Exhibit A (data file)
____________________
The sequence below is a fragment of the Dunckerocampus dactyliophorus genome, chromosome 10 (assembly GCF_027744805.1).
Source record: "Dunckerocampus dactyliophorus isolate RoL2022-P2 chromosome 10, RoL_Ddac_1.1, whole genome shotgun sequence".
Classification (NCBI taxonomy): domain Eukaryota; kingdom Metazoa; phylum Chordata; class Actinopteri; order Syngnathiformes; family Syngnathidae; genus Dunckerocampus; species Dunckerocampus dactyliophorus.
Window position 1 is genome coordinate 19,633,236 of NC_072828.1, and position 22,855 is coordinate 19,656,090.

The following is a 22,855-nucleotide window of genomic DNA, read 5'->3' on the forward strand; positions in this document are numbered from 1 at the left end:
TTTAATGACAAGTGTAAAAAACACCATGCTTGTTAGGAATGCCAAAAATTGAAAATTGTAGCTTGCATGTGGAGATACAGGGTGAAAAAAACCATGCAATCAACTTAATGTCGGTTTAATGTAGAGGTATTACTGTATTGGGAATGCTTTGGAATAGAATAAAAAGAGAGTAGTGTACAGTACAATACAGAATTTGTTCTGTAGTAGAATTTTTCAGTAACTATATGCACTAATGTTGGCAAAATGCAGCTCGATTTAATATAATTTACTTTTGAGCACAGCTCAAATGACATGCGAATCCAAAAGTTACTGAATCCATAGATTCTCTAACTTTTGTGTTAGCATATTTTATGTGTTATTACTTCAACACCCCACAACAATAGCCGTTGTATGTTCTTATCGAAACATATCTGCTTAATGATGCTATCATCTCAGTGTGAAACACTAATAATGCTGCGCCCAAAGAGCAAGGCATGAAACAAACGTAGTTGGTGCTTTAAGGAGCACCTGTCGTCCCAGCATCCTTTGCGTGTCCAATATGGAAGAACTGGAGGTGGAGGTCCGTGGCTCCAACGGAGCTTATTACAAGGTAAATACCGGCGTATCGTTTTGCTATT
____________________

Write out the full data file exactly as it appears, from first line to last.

The sequence below is a fragment of the Dunckerocampus dactyliophorus genome, chromosome 10 (assembly GCF_027744805.1).
Source record: "Dunckerocampus dactyliophorus isolate RoL2022-P2 chromosome 10, RoL_Ddac_1.1, whole genome shotgun sequence".
Classification (NCBI taxonomy): domain Eukaryota; kingdom Metazoa; phylum Chordata; class Actinopteri; order Syngnathiformes; family Syngnathidae; genus Dunckerocampus; species Dunckerocampus dactyliophorus.
Window position 1 is genome coordinate 19,633,236 of NC_072828.1, and position 22,855 is coordinate 19,656,090.

The following is a 22,855-nucleotide window of genomic DNA, read 5'->3' on the forward strand; positions in this document are numbered from 1 at the left end:
TTTAATGACAAGTGTAAAAAACACCATGCTTGTTAGGAATGCCAAAAATTGAAAATTGTAGCTTGCATGTGGAGATACAGGGTGAAAAAAACCATGCAATCAACTTAATGTCGGTTTAATGTAGAGGTATTACTGTATTGGGAATGCTTTGGAATAGAATAAAAAGAGAGTAGTGTACAGTACAATACAGAATTTGTTCTGTAGTAGAATTTTTCAGTAACTATATGCACTAATGTTGGCAAAATGCAGCTCGATTTAATATAATTTACTTTTGAGCACAGCTCAAATGACATGCGAATCCAAAAGTTACTGAATCCATAGATTCTCTAACTTTTGTGTTAGCATATTTTATGTGTTATTACTTCAACACCCCACAACAATAGCCGTTGTATGTTCTTATCGAAACATATCTGCTTAATGATGCTATCATCTCAGTGTGAAACACTAATAATGCTGCGCCCAAAGAGCAAGGCATGAAACAAACGTAGTTGGTGCTTTAAGGAGCACCTGTCGTCCCAGCATCCTTTGCGTGTCCAATATGGAAGAACTGGAGGTGGAGGTCCGTGGCTCCAACGGAGCTTATTACAAGGTAAATACCGGCGTATCGTTTTGCTATT